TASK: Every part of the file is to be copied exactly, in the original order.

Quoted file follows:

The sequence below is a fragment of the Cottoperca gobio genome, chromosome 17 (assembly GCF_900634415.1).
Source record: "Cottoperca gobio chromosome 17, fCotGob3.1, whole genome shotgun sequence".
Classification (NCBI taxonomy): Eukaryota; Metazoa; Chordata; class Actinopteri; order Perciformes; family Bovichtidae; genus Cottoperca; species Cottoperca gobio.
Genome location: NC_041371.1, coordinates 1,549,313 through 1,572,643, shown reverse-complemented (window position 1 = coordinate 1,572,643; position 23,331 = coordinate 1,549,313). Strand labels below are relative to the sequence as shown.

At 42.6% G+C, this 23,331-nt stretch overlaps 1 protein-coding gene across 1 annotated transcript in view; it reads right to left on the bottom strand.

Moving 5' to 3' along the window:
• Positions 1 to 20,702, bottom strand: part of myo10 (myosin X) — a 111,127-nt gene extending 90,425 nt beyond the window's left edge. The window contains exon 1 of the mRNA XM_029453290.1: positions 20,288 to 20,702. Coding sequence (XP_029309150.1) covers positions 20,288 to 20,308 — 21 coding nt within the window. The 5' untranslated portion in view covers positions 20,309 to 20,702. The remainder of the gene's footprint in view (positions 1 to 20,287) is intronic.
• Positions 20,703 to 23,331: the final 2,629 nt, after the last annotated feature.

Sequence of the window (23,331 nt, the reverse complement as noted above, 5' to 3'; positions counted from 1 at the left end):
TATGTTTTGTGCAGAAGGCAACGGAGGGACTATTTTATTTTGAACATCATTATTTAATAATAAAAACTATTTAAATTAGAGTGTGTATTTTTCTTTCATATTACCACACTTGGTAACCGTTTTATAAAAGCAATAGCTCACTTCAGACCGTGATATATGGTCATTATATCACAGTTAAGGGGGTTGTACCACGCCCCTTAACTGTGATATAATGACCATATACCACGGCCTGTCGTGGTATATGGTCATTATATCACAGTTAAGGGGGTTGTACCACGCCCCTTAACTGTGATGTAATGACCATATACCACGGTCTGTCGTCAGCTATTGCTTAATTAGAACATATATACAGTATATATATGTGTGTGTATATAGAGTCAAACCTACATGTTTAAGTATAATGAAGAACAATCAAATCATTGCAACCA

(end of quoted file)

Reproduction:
The sequence below is a fragment of the Cottoperca gobio genome, chromosome 17 (assembly GCF_900634415.1).
Source record: "Cottoperca gobio chromosome 17, fCotGob3.1, whole genome shotgun sequence".
Classification (NCBI taxonomy): Eukaryota; Metazoa; Chordata; class Actinopteri; order Perciformes; family Bovichtidae; genus Cottoperca; species Cottoperca gobio.
Genome location: NC_041371.1, coordinates 1,549,313 through 1,572,643, shown reverse-complemented (window position 1 = coordinate 1,572,643; position 23,331 = coordinate 1,549,313). Strand labels below are relative to the sequence as shown.

At 42.6% G+C, this 23,331-nt stretch overlaps 1 protein-coding gene across 1 annotated transcript in view; it reads right to left on the bottom strand.

Moving 5' to 3' along the window:
• Positions 1 to 20,702, bottom strand: part of myo10 (myosin X) — a 111,127-nt gene extending 90,425 nt beyond the window's left edge. The window contains exon 1 of the mRNA XM_029453290.1: positions 20,288 to 20,702. Coding sequence (XP_029309150.1) covers positions 20,288 to 20,308 — 21 coding nt within the window. The 5' untranslated portion in view covers positions 20,309 to 20,702. The remainder of the gene's footprint in view (positions 1 to 20,287) is intronic.
• Positions 20,703 to 23,331: the final 2,629 nt, after the last annotated feature.

Sequence of the window (23,331 nt, the reverse complement as noted above, 5' to 3'; positions counted from 1 at the left end):
TATGTTTTGTGCAGAAGGCAACGGAGGGACTATTTTATTTTGAACATCATTATTTAATAATAAAAACTATTTAAATTAGAGTGTGTATTTTTCTTTCATATTACCACACTTGGTAACCGTTTTATAAAAGCAATAGCTCACTTCAGACCGTGATATATGGTCATTATATCACAGTTAAGGGGGTTGTACCACGCCCCTTAACTGTGATATAATGACCATATACCACGGCCTGTCGTGGTATATGGTCATTATATCACAGTTAAGGGGGTTGTACCACGCCCCTTAACTGTGATGTAATGACCATATACCACGGTCTGTCGTCAGCTATTGCTTAATTAGAACATATATACAGTATATATATGTGTGTGTATATAGAGTCAAACCTACATGTTTAAGTATAATGAAGAACAATCAAATCATTGCAACCA